Amid frequent attacks on SMSFs, the Australian Taxation Office (ATO) has announced it regards the growth and current operation of the sector as a resounding triumph.
“I think we see it in some of the commentary at times people run across these things and say: ‘What trustees can make their own decisions? They’ll get things wrong.’ After considerable thought I have a diametrically different opinion,” ATO assistant deputy commissioner of superannuation Stuart Forsyth said in Sydney last week at the CA National SMSF Conference 2014.
“This is a success story we should be celebrating instead of spending a lot of time worrying about the margins.”
Forsyth said that did not mean the sector was perfect and some trustees were still falling foul of the law.
“The vast bulk of SMSF trustees do the right thing consciously and deliberately because it is the right thing and because it’s their money,” he said.
“It’s a model that actually works. It’s not a bureaucratic model, it doesn’t require control, it works through self-interest.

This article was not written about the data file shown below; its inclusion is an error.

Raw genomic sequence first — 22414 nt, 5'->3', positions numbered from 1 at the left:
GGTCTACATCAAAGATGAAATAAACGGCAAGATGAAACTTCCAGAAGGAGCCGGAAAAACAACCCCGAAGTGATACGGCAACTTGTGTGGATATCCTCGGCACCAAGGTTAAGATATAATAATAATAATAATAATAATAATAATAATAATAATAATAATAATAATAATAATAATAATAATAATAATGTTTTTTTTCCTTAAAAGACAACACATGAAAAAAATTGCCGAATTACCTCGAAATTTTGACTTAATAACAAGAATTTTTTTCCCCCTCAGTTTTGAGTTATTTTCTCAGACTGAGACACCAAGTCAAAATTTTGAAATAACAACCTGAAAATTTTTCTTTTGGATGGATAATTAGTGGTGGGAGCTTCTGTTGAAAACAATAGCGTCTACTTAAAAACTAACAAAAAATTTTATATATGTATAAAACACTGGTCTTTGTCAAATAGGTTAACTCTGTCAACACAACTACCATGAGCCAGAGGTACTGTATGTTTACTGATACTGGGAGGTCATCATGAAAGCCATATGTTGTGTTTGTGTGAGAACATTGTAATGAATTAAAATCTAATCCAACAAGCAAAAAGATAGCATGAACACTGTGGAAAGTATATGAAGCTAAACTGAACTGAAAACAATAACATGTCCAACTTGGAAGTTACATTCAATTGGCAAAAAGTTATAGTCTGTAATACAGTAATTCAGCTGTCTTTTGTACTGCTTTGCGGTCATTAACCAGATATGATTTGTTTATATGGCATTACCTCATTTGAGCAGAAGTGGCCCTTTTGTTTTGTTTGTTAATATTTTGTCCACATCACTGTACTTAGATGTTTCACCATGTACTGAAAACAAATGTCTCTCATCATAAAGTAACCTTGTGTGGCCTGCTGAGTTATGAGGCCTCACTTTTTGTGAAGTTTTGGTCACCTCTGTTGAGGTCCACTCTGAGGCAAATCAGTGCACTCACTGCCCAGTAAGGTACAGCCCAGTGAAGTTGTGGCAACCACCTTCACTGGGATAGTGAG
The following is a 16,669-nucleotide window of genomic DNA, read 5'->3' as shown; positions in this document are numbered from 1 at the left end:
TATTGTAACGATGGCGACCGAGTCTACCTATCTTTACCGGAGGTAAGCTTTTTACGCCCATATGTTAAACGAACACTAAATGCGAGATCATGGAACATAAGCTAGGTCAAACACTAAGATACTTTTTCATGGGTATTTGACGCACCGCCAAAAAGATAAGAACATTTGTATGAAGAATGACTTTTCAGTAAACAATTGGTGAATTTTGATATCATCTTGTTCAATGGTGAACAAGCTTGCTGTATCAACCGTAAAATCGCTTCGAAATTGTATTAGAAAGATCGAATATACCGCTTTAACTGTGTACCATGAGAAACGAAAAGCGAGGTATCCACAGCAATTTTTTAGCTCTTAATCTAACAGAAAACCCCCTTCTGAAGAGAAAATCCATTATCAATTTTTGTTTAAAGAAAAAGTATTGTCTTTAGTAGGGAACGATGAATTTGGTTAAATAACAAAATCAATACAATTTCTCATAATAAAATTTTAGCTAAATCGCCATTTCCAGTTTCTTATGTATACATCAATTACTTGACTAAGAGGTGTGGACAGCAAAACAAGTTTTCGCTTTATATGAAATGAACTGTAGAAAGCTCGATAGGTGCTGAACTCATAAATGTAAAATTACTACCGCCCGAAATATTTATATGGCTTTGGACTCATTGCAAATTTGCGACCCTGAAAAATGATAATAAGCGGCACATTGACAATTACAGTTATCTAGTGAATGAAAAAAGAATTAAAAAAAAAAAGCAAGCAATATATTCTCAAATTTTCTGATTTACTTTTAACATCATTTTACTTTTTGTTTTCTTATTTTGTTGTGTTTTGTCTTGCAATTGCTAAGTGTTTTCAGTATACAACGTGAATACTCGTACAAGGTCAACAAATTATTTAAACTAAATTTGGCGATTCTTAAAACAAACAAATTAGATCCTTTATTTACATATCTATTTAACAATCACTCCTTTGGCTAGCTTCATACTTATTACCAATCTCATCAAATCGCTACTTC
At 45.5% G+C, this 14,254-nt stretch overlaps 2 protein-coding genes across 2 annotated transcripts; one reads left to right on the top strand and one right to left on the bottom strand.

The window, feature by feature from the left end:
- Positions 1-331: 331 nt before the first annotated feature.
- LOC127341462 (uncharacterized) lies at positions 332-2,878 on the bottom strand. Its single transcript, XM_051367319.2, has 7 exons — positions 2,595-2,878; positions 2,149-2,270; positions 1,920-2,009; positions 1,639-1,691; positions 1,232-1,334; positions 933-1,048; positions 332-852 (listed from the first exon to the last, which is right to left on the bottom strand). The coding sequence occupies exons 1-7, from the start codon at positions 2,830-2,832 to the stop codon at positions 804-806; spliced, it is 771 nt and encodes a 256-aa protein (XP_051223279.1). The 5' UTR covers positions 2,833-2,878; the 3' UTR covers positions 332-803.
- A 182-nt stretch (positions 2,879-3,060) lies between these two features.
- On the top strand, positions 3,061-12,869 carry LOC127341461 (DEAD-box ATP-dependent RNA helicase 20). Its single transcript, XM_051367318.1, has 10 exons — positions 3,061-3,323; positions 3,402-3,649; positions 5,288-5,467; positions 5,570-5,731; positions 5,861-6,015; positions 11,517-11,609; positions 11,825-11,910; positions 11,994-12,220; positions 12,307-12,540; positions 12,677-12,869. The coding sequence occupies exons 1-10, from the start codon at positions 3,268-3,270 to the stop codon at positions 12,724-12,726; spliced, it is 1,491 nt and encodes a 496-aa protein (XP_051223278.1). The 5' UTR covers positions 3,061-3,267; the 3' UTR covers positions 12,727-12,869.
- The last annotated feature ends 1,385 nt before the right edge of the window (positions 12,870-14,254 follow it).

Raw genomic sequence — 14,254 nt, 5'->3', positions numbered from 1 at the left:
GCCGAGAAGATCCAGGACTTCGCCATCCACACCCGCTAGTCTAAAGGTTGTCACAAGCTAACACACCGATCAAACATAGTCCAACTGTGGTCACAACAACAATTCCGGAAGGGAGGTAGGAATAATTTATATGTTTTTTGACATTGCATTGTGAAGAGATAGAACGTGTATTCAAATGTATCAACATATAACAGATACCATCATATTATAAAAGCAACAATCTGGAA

“It’s not always going to work, but it works pretty well at the moment.”
He said the proof of how healthy the sector was came from the current compliance reporting statistics, which showed audit contravention reports had been lodged for only 2 per cent of the total number of SMSFs.
“The bulk of the money [is] saved. The bulk of the money is invested,” he said.
“This is not a bad story in anybody’s language.”
He said despite the healthy state of SMSFs, certain groups and individuals were still advocating for greater control measures over the sector, a move he considered unnecessary.
“It’s a pity to see at times people actually advocating prudential regulation of self-managed super funds,” he said.
“How would you do that? Who would do it? And why would you do it? Where’s the burning platform of why it needs to happen?”